Opposition parties aim to grill four new Cabinet ministers as scandals involving them have surfaced just after the launch of the reshuffled Cabinet of Prime Minister Shinzo Abe.
Agriculture, Forestry and Fisheries Minister Hiroshi Moriyama has come under criticism over allegations that he was involved in problematic political donations. Allegations of other irregularities have been voiced against the other three.
The pattern of new ministers being targeted for criticism from opposition parties each time a Cabinet is reshuffled is likely to be repeated.
In addition to Moriyama, the opposition parties plan to grill Aiko Shimajiri, minister for Okinawa and northern territories affairs; Tsuyoshi Takagi, minister for reconstruction; and Taro Kono, chairman of the National Public Safety Commission. The questioning is expected to take place at budget committees.
Yukio Edano, secretary general of the Democratic Party of Japan, told reporters Monday, "If the Cabinet includes ministers whose qualifications can be questioned, it's a matter of course that we'll question them."
It was revealed that a branch of the Liberal Democratic Party in Moriyama's constituency had received political donations from construction companies that had been banned from participating in bids for public works for designated companies because the firms were alleged to have been involved in bid-rigging.
Shimajiri is being criticised for giving calendars featuring her name and a photo of her face to supporters. Some claim that the action may constitute a kind of gift to voters in violation of the Public Offices Election Law.
On Monday, Shimajiri said, "They were posters for usual political activities and thus did not constitute a kind of gift prohibited by the election law."
Takagi was alleged by some weekly magazines to have stolen a woman's underwear in the past. On Friday, when reporters asked him to comment on the issue, he only replied, "I want to refrain from commenting."
Kono has temporarily cut off public access to his blog. In it, he had voiced objections to the government's policy of reactivating nuclear power plants. The opposition parties aim to question his stance, saying that it is inconsistent with the opinions in the Cabinet.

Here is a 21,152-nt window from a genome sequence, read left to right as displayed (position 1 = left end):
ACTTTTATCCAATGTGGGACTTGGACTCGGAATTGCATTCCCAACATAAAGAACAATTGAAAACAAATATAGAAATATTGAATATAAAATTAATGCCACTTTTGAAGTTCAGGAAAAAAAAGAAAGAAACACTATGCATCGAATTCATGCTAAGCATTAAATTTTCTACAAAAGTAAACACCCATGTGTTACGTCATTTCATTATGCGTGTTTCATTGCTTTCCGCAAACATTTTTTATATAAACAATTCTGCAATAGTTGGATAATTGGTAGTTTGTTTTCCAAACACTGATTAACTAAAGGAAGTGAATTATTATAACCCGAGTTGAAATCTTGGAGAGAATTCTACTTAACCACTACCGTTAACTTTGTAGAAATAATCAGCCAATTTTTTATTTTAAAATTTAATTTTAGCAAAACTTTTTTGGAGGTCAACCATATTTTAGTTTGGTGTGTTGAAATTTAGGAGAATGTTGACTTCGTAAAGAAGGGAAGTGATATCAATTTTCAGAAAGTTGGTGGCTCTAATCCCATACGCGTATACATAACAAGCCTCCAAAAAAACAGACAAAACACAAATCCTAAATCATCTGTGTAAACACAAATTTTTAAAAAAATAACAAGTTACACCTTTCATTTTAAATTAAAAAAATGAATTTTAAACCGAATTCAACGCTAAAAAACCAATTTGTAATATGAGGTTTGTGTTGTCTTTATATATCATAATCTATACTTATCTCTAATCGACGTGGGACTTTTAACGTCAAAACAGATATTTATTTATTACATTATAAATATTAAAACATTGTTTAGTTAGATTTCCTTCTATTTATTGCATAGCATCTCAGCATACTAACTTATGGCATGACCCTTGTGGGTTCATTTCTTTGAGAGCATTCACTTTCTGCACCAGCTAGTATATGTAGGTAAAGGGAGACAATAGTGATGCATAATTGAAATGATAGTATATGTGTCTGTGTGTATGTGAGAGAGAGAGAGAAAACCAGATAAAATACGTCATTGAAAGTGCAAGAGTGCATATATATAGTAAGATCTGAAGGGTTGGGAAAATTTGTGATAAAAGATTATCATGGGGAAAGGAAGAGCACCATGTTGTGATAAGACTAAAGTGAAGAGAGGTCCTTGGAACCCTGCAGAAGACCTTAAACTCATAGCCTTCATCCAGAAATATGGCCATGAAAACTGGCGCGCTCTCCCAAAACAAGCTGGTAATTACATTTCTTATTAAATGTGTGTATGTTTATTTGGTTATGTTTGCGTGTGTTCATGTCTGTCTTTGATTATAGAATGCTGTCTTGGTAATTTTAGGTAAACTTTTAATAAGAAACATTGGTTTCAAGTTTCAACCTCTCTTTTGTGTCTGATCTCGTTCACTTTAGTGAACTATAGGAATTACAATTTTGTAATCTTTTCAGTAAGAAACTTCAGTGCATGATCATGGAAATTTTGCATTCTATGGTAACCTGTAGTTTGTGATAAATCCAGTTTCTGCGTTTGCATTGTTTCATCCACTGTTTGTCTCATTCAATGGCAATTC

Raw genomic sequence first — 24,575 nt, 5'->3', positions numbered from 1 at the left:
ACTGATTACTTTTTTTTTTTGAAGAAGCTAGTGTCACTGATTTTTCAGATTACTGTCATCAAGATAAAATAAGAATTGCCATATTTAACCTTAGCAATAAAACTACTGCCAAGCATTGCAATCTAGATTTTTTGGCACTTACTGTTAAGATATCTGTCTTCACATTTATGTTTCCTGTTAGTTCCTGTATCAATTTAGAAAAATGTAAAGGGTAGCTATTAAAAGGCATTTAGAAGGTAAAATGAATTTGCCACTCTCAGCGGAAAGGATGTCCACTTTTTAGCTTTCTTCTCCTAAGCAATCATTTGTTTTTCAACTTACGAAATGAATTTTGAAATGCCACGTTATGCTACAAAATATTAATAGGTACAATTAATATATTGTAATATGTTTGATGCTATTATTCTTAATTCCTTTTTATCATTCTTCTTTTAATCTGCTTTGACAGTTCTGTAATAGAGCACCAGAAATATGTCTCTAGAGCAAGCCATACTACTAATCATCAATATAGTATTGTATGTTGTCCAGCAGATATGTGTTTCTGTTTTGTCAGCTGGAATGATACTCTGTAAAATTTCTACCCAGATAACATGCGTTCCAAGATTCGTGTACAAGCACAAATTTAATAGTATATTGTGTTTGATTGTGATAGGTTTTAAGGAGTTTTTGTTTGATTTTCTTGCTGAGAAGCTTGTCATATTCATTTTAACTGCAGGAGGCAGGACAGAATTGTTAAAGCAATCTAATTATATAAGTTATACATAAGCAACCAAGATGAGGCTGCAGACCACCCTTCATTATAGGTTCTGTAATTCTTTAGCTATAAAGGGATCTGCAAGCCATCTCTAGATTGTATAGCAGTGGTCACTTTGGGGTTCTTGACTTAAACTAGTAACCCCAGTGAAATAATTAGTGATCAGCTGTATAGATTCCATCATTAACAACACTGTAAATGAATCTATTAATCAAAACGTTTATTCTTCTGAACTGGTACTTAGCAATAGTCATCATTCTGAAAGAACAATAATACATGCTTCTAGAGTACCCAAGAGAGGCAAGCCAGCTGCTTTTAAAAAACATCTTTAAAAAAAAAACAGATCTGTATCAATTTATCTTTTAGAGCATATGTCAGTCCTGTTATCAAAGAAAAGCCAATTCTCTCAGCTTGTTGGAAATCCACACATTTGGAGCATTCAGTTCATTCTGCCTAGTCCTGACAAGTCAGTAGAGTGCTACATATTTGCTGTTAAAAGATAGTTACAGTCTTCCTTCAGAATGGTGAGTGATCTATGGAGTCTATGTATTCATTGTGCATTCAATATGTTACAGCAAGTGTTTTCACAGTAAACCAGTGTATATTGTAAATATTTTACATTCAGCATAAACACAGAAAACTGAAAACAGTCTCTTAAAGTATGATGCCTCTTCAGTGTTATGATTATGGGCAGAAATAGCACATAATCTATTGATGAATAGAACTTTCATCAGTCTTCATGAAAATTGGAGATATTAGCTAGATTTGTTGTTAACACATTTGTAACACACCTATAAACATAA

DPJ members are upbeat. A senior member of the DPJ's Diet Affairs Committee said: "Cabinet ministers this time are full of points that we can attack. It will be significant if we can force some of them to resign."
It is likely that both the House of Representatives and the House of Councilors will hold their budget committee debates while the Diet is closed. The sessions will be held in mid-November at the earliest.
The opposition parties plan to address not only issues such as the Trans-Pacific Partnership free trade agreement but also the allegations involving the ministers.
The government has reacted calmly. A source in the Prime Minister's Office said, "They're not problems that can result in resignations."
At a press conference Monday, Chief Cabinet Secretary Yoshihide Suga said, "As each of the ministers has explained, I believe there are no problems."
A senior government official said that the controversies are "within a range of our prediction."
However, in an extraordinary Diet session in autumn last year, then Economy, Trade and Industry Minister Yuko Obuchi, who attracted much public attention in a Cabinet reshuffle, was grilled over a money-and-politics problem.
Obuchi and then Justice Minister Midori Matsushima, who faced other allegations, were forced to resign from their Cabinet posts simultaneously.
Though the Prime Minister's Office initially did not regard the issues as serious problems, they resulted in the two resignations.
Therefore, the government will also closely watch developments this time, sources said.